It’s alway 1984 somewhere…

Today is the 58th anniversary of the publication of 1984, George Orwell’s dystopian vision of a corporatized totalitarian world where “Big Brother” is always watching and where the art of “double-think” (holding two contradictory beliefs at the same time and accepting both as true) is a way of life.

1984 first edition cover

It’s easy enough to point at the last six years and grouse that the Bush administration has done and is doing all they can to make this country into 1984’s Oceania – engaging us in a pointless and economy debilitating war; enabling corporations to treat both employees and consumers in egregiously manipulative, self-serving and often harmful ways; bullying, cajoling, and co-opting the media into reporting information that not only flatters the government but that misleads the public about its real intentions; and even conducting spying on citizens who use their free speech to criticize these behaviors.

How does a powerful, deeply valued idea like American democracy die, anyway? It’s hard to kill a great nation like ours with the “big bang” attack on it – even if that attack is done in a shameful, sneaky way designed to break the American spirit and engender fear like Pearl Harbor or 9/11. That kind of stuff won’t kill America – it may shock and stagger our nation for a brief time, but we get our feet under us and fight back. Americans are made of sterner stuff than any cheap mugging, no matter how egregious, could take from us….

What kills our democracy are the small injuries inflicted by petty tyrants – to cite characters from Orwell’s master work, it’s people like Charrington and O’Brien – those who subscribe to “thought police” ideas and tactics. They’re all around us, some easily identified like Bill O’Reilly, some, like local school boards or “decency committees” in small communities, inflicting the “death by a thousand cuts” upon the free flow of ideas that makes a great nation like ours the magical place that it is in world history. These little people – little in tolerance, little in outlook, little in soul – are always with us – and together they make up that “clear and present danger” we’re warned about….

A story from my youth might prove illustrative….

In the fall of 1967, just after the Summer of Love and while the strains of that now classic paean to that time, Sgt. Pepper’s Lonely Hearts Club Band, were still reverberating on the portable stereos of me and my friends, I was a sophomore in high school in a little Southern town not unlike the mythical Mayberry of television. I was a smart kid, and as such I was part of the “Academically Talented” English class, a small group of 20 or so kids who’d been in special classes together since 7th grade. We had a terrific teacher, Mrs. R, who pushed us to read – and more importantly, to think. (I’ve noted her teaching talents before, so I won’t belabor the point.)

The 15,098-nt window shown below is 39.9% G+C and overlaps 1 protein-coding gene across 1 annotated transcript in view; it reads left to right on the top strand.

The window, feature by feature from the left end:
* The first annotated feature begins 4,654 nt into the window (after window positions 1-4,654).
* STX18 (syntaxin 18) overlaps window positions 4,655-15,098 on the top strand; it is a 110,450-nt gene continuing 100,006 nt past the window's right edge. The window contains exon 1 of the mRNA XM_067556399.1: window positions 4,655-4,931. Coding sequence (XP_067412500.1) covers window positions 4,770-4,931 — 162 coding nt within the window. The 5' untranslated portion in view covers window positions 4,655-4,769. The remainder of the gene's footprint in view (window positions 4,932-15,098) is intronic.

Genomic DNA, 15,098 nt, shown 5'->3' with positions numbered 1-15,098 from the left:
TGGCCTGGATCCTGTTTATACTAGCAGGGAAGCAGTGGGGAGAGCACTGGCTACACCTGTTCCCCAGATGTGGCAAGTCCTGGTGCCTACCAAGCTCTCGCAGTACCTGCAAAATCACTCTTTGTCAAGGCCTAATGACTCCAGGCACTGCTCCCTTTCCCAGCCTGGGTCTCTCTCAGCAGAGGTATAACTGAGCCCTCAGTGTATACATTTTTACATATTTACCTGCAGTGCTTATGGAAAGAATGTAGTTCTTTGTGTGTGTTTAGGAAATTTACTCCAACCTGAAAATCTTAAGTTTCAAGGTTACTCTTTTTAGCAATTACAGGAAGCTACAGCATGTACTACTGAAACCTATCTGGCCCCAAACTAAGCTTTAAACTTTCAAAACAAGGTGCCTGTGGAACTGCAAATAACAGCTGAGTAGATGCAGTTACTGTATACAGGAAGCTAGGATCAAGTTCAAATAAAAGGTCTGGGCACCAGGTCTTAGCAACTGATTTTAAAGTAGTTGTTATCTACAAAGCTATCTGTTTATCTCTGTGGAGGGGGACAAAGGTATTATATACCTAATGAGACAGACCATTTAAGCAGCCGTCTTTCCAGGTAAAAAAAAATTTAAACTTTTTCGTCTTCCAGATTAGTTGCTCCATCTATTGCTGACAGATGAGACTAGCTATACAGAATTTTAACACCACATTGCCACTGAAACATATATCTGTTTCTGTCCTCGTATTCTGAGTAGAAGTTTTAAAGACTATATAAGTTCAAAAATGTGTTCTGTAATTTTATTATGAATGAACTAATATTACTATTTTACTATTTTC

Mrs. R decided that, given the cultural climate (revolution in the air that would soon erupt into that tragic and eventful year of 1968), it would be a good idea for us to read George Orwell’s classic study of the world gone wrong, 1984. She ordered the books for us through a local vendor (standard practice in those days) and we each dutifully paid our 79 cents (“such, such is life,” as Edward Lear notes) and received our copies. We dove in and found that though the political ideas were complex and fostered much discussion (thanks to Mrs. R) that the novel had a saving grace.

There were sex scenes.

The sex scenes (which actually become love scenes as the relationship between Winston and Julia deepens) are not gratuitous, they happen between two people who really care for one another but who are warped by the horrific society in which they live, and they are brief. But for 15 year olds plowing through a “novel of ideas” like 1984, they were exotic, exciting and exhilarating. Since Mrs. R only mentioned them in the vaguest terms and then only as part of her discussion of Julia and Winston’s rebellion against Big Brother, naturally my classmates and I talked about them among ourselves. The boys did so with adolescent locker room raucousness before and after school, at lunch, and during breaks between classes, especially after 1st period English. The girls were more circumspect – they whispered and, I suspect, talked on the phone at night.